After leaving the Intrepid Museum, White parlayed his connections with wealthy donors into a strategic consulting firm, Constellations Group, where he continued to raise money for veterans and earn big paychecks.
For the fiscal year ending in 2013, Constellations was paid $170,000 by the Intrepid Fallen Heroes Fund, which focuses on helping military personnel with traumatic brain injuries and post-traumatic stress. That year, Constellations raised $2 million for the fund, according to tax documents.
There were other years when Constellations appeared to raise less for nonprofits than it was paid to be retained.
In fiscal year 2013, for example, the Wounded Warrior Project reported paying Constellations $240,000 and receiving a little more than $23,000 in gross fundraising receipts in exchange. Overall, the project reported raising more than $312 million in contributions and grants that year.
In its filing to the IRS that year, the project said that, in addition to raising funds directly for the group, Constellations “has been very instrumental in introducing Wounded Warrior Project to multiple celebrities and major donor prospects.”
In the fiscal year ending in 2016, when Constellations was paid $220,000 but brought in nothing from in-person solicitations, Wounded Warrior wrote on its tax forms that “the Constellations Group remained available to consult with Wounded Warrior Project and advocate with potential influential supports on Wounded Warrior Project’s behalf.”
The nonprofit listed Constellations as a retained fundraiser between 2011 and 2015. A spokeswoman said the organization cut ties in 2016. That wasn’t long after the project fired its top two leaders amid an uproar over lavish spending on conferences and travel.
White said that the work he did for Wounded Warrior went beyond the dollar amounts he raised directly. He organized a video fundraising campaign featuring the actor Mark Wahlberg and advocated for a rule change that made it easier for federal employees to donate portions of their paychecks, he said, which generated more than $60 million in charitable donations.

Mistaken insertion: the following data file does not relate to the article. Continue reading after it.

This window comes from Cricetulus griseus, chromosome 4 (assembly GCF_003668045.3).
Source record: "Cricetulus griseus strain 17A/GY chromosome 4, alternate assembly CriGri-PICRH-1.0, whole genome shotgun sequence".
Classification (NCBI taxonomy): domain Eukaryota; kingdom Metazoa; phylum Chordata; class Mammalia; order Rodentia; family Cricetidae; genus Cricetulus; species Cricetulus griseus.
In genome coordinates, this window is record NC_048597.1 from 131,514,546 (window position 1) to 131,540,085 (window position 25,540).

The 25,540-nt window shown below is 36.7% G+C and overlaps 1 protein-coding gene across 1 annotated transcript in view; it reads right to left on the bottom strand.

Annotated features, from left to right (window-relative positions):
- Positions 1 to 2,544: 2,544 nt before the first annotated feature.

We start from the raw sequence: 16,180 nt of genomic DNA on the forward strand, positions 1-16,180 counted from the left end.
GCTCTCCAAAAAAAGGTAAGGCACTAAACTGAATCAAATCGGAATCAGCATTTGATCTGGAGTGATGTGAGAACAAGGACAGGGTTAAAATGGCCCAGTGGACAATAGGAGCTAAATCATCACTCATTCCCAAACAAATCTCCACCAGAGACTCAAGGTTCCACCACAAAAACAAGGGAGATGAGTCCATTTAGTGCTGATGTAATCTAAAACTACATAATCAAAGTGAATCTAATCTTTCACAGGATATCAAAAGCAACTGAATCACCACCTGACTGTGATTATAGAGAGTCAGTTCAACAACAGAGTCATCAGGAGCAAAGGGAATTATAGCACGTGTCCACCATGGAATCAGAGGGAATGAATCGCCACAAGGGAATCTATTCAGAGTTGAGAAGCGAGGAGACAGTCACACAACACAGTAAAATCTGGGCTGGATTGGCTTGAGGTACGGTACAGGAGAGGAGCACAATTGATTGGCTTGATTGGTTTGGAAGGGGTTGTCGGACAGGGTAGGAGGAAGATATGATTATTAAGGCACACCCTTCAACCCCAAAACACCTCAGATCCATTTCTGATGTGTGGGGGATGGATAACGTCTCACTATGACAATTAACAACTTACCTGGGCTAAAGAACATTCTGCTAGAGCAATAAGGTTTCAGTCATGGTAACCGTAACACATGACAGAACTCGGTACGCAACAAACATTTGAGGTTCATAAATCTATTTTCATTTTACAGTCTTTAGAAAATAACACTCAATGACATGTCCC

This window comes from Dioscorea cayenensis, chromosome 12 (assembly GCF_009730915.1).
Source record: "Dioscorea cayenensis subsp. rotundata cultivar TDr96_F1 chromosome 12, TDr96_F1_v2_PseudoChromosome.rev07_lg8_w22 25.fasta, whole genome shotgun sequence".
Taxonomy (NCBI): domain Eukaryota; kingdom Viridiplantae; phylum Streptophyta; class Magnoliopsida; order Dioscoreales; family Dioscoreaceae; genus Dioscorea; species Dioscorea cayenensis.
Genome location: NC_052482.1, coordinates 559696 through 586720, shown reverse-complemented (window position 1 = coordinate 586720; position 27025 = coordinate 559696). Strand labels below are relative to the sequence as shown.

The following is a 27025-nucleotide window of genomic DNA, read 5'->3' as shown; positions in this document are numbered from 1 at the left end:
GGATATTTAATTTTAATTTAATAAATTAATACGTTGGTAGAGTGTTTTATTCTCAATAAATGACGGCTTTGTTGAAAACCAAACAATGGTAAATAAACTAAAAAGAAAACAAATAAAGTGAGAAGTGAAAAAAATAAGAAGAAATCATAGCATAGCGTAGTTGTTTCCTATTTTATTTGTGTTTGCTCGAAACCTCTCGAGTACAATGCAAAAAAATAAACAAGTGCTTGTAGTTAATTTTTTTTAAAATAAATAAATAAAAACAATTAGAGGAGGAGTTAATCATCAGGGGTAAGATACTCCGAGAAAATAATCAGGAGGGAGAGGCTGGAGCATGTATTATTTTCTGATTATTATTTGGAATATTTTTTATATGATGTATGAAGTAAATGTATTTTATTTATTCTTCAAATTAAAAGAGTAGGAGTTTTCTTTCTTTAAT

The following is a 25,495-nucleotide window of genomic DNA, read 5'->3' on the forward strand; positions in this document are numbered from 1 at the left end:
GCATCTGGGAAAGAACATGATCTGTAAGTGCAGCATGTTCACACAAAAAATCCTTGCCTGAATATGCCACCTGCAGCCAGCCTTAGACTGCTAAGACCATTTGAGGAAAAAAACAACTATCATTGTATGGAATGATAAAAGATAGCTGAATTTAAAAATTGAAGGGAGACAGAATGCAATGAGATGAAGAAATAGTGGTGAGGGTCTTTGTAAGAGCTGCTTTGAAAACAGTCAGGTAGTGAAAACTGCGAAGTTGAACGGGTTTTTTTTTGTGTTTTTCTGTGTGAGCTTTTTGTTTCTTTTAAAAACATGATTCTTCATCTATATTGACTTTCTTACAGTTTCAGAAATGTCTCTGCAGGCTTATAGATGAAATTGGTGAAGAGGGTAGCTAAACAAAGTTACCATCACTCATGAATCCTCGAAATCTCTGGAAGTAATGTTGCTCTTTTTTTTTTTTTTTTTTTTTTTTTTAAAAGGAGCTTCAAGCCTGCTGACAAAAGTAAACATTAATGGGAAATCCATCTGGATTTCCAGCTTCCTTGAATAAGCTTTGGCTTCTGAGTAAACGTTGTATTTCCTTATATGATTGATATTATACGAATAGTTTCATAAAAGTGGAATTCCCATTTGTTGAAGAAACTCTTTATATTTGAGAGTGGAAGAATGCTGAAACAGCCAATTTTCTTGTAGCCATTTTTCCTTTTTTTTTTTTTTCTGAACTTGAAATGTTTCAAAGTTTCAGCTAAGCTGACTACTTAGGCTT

I’m “always helping them, whether I’m paid or not,” White said.
Meanwhile, the United War Veterans Council, which puts on the city’s Veterans Day parade, was scrutinized in the New York Observer in 2014 for bloated spending as Constellations was quarterbacking its fundraising.
In that tax year, the council reported more than $4 million in contributions and grants, including $515,000 raised by Constellations. For its fundraising services, Constellations was paid $240,000, according to its filings.
White dismissed criticism of the council, calling the Observer’s reporting “simply untrue.”
Vincent McGowan, president emeritus of the United War Veterans Council, said White was an “invaluable” player in helping revive the city’s annual Veterans Day parade, which had seen attendance dry up in the decades following the Vietnam War.
“He was really imaginative in helping us figure out the better strategies for getting people’s attention, obviously for fundraising and for helping create a better communication between the veterans community for the whole metropolitan area,” said McGowan, who added that White has continued to work with the council even in years when they weren’t able to pay him.
Altogether, White said he’s helped raise upward of $1 billion for more than a half-dozen veterans organizations over the course of his career. That includes funding for the Intrepid Museum, USO and the Fisher House Foundation.